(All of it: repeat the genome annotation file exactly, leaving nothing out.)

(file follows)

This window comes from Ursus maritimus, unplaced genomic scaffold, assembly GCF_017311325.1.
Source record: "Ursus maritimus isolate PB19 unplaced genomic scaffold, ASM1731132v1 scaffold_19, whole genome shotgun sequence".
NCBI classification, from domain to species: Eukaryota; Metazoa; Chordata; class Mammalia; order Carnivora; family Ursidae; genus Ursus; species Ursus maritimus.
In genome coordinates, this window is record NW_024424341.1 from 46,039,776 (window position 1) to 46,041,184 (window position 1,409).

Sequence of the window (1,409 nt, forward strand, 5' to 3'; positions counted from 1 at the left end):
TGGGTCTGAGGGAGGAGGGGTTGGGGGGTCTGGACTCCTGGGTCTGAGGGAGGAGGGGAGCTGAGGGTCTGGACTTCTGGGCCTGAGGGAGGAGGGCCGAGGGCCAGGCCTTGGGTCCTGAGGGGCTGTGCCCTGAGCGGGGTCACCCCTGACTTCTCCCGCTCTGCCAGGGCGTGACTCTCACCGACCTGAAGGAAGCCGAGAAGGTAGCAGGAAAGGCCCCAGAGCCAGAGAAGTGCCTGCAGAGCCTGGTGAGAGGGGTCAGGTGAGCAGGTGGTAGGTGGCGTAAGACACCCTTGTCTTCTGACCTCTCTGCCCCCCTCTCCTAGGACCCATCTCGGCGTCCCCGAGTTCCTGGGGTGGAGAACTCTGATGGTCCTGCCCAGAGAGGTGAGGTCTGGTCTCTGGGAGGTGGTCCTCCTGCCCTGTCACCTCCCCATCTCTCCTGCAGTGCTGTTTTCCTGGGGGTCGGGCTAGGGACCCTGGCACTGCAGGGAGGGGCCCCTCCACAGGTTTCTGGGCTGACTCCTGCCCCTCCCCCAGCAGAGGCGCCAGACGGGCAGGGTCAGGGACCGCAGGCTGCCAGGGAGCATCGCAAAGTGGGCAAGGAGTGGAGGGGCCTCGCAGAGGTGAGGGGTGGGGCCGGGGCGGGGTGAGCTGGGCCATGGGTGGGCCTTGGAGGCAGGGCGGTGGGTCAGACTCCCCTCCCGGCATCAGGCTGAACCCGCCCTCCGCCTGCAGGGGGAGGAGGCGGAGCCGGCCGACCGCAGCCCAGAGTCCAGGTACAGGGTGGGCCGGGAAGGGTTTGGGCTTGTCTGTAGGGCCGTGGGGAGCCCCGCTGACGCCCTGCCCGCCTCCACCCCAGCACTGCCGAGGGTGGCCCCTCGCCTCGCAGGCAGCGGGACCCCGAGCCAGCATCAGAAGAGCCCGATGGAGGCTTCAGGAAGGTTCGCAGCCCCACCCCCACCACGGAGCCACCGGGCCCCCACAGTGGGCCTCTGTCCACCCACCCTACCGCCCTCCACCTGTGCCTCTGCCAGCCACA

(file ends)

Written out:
This window comes from Ursus maritimus, unplaced genomic scaffold, assembly GCF_017311325.1.
Source record: "Ursus maritimus isolate PB19 unplaced genomic scaffold, ASM1731132v1 scaffold_19, whole genome shotgun sequence".
NCBI classification, from domain to species: Eukaryota; Metazoa; Chordata; class Mammalia; order Carnivora; family Ursidae; genus Ursus; species Ursus maritimus.
In genome coordinates, this window is record NW_024424341.1 from 46,039,776 (window position 1) to 46,041,184 (window position 1,409).

Sequence of the window (1,409 nt, forward strand, 5' to 3'; positions counted from 1 at the left end):
TGGGTCTGAGGGAGGAGGGGTTGGGGGGTCTGGACTCCTGGGTCTGAGGGAGGAGGGGAGCTGAGGGTCTGGACTTCTGGGCCTGAGGGAGGAGGGCCGAGGGCCAGGCCTTGGGTCCTGAGGGGCTGTGCCCTGAGCGGGGTCACCCCTGACTTCTCCCGCTCTGCCAGGGCGTGACTCTCACCGACCTGAAGGAAGCCGAGAAGGTAGCAGGAAAGGCCCCAGAGCCAGAGAAGTGCCTGCAGAGCCTGGTGAGAGGGGTCAGGTGAGCAGGTGGTAGGTGGCGTAAGACACCCTTGTCTTCTGACCTCTCTGCCCCCCTCTCCTAGGACCCATCTCGGCGTCCCCGAGTTCCTGGGGTGGAGAACTCTGATGGTCCTGCCCAGAGAGGTGAGGTCTGGTCTCTGGGAGGTGGTCCTCCTGCCCTGTCACCTCCCCATCTCTCCTGCAGTGCTGTTTTCCTGGGGGTCGGGCTAGGGACCCTGGCACTGCAGGGAGGGGCCCCTCCACAGGTTTCTGGGCTGACTCCTGCCCCTCCCCCAGCAGAGGCGCCAGACGGGCAGGGTCAGGGACCGCAGGCTGCCAGGGAGCATCGCAAAGTGGGCAAGGAGTGGAGGGGCCTCGCAGAGGTGAGGGGTGGGGCCGGGGCGGGGTGAGCTGGGCCATGGGTGGGCCTTGGAGGCAGGGCGGTGGGTCAGACTCCCCTCCCGGCATCAGGCTGAACCCGCCCTCCGCCTGCAGGGGGAGGAGGCGGAGCCGGCCGACCGCAGCCCAGAGTCCAGGTACAGGGTGGGCCGGGAAGGGTTTGGGCTTGTCTGTAGGGCCGTGGGGAGCCCCGCTGACGCCCTGCCCGCCTCCACCCCAGCACTGCCGAGGGTGGCCCCTCGCCTCGCAGGCAGCGGGACCCCGAGCCAGCATCAGAAGAGCCCGATGGAGGCTTCAGGAAGGTTCGCAGCCCCACCCCCACCACGGAGCCACCGGGCCCCCACAGTGGGCCTCTGTCCACCCACCCTACCGCCCTCCACCTGTGCCTCTGCCAGCCACA